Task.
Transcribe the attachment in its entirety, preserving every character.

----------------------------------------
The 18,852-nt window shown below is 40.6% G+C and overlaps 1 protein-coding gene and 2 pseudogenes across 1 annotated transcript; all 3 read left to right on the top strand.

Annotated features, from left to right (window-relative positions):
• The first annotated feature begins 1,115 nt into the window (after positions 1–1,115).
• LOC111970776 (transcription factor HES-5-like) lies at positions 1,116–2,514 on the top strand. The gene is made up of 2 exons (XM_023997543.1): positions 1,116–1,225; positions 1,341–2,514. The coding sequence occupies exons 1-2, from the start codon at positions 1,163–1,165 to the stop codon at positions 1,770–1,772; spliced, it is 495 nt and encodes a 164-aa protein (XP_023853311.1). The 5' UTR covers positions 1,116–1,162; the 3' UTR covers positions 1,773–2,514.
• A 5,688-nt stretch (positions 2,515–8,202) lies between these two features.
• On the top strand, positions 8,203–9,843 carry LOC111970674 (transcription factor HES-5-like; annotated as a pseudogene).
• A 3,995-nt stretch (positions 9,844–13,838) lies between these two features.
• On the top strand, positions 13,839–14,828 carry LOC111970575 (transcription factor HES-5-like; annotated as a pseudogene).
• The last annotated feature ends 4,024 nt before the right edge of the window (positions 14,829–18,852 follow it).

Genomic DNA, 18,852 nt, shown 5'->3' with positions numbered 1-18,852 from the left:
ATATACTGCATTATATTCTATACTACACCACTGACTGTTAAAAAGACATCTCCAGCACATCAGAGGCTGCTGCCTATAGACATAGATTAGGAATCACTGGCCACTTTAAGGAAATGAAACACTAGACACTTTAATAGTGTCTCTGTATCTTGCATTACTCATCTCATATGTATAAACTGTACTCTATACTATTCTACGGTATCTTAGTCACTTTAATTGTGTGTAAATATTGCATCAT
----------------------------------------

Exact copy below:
The 18,852-nt window shown below is 40.6% G+C and overlaps 1 protein-coding gene and 2 pseudogenes across 1 annotated transcript; all 3 read left to right on the top strand.

Annotated features, from left to right (window-relative positions):
• The first annotated feature begins 1,115 nt into the window (after positions 1–1,115).
• LOC111970776 (transcription factor HES-5-like) lies at positions 1,116–2,514 on the top strand. The gene is made up of 2 exons (XM_023997543.1): positions 1,116–1,225; positions 1,341–2,514. The coding sequence occupies exons 1-2, from the start codon at positions 1,163–1,165 to the stop codon at positions 1,770–1,772; spliced, it is 495 nt and encodes a 164-aa protein (XP_023853311.1). The 5' UTR covers positions 1,116–1,162; the 3' UTR covers positions 1,773–2,514.
• A 5,688-nt stretch (positions 2,515–8,202) lies between these two features.
• On the top strand, positions 8,203–9,843 carry LOC111970674 (transcription factor HES-5-like; annotated as a pseudogene).
• A 3,995-nt stretch (positions 9,844–13,838) lies between these two features.
• On the top strand, positions 13,839–14,828 carry LOC111970575 (transcription factor HES-5-like; annotated as a pseudogene).
• The last annotated feature ends 4,024 nt before the right edge of the window (positions 14,829–18,852 follow it).

Genomic DNA, 18,852 nt, shown 5'->3' with positions numbered 1-18,852 from the left:
ATATACTGCATTATATTCTATACTACACCACTGACTGTTAAAAAGACATCTCCAGCACATCAGAGGCTGCTGCCTATAGACATAGATTAGGAATCACTGGCCACTTTAAGGAAATGAAACACTAGACACTTTAATAGTGTCTCTGTATCTTGCATTACTCATCTCATATGTATAAACTGTACTCTATACTATTCTACGGTATCTTAGTCACTTTAATTGTGTGTAAATATTGCATCAT